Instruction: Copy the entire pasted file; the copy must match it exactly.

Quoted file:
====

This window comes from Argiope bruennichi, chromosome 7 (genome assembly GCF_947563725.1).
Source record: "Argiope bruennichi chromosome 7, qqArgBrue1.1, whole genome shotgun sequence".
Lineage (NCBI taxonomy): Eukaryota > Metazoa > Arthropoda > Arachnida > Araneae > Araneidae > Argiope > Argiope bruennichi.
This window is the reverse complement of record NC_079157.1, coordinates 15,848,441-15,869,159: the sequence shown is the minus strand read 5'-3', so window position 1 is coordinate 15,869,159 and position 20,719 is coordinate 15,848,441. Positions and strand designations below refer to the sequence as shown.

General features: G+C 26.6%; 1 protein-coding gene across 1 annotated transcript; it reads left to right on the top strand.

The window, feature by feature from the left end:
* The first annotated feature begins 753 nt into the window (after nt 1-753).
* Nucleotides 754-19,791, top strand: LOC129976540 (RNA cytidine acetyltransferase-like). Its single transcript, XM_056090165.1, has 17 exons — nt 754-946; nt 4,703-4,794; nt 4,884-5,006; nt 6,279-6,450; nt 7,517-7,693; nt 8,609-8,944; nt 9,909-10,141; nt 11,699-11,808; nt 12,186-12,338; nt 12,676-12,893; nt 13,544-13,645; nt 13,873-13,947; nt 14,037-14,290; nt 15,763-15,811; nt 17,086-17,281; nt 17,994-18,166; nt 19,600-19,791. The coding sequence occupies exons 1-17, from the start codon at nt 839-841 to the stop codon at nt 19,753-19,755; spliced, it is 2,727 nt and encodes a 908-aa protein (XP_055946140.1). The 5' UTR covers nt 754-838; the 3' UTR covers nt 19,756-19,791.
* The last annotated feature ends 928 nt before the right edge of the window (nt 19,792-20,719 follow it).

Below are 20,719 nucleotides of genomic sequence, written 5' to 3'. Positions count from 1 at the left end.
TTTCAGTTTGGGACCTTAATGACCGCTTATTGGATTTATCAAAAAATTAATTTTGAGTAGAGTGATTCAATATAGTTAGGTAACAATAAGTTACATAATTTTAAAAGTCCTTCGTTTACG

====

This window comes from Argiope bruennichi, chromosome 7 (genome assembly GCF_947563725.1).
Source record: "Argiope bruennichi chromosome 7, qqArgBrue1.1, whole genome shotgun sequence".
Lineage (NCBI taxonomy): Eukaryota > Metazoa > Arthropoda > Arachnida > Araneae > Araneidae > Argiope > Argiope bruennichi.
This window is the reverse complement of record NC_079157.1, coordinates 15,848,441-15,869,159: the sequence shown is the minus strand read 5'-3', so window position 1 is coordinate 15,869,159 and position 20,719 is coordinate 15,848,441. Positions and strand designations below refer to the sequence as shown.

General features: G+C 26.6%; 1 protein-coding gene across 1 annotated transcript; it reads left to right on the top strand.

The window, feature by feature from the left end:
* The first annotated feature begins 753 nt into the window (after nt 1-753).
* Nucleotides 754-19,791, top strand: LOC129976540 (RNA cytidine acetyltransferase-like). Its single transcript, XM_056090165.1, has 17 exons — nt 754-946; nt 4,703-4,794; nt 4,884-5,006; nt 6,279-6,450; nt 7,517-7,693; nt 8,609-8,944; nt 9,909-10,141; nt 11,699-11,808; nt 12,186-12,338; nt 12,676-12,893; nt 13,544-13,645; nt 13,873-13,947; nt 14,037-14,290; nt 15,763-15,811; nt 17,086-17,281; nt 17,994-18,166; nt 19,600-19,791. The coding sequence occupies exons 1-17, from the start codon at nt 839-841 to the stop codon at nt 19,753-19,755; spliced, it is 2,727 nt and encodes a 908-aa protein (XP_055946140.1). The 5' UTR covers nt 754-838; the 3' UTR covers nt 19,756-19,791.
* The last annotated feature ends 928 nt before the right edge of the window (nt 19,792-20,719 follow it).

Below are 20,719 nucleotides of genomic sequence, written 5' to 3'. Positions count from 1 at the left end.
TTTCAGTTTGGGACCTTAATGACCGCTTATTGGATTTATCAAAAAATTAATTTTGAGTAGAGTGATTCAATATAGTTAGGTAACAATAAGTTACATAATTTTAAAAGTCCTTCGTTTACG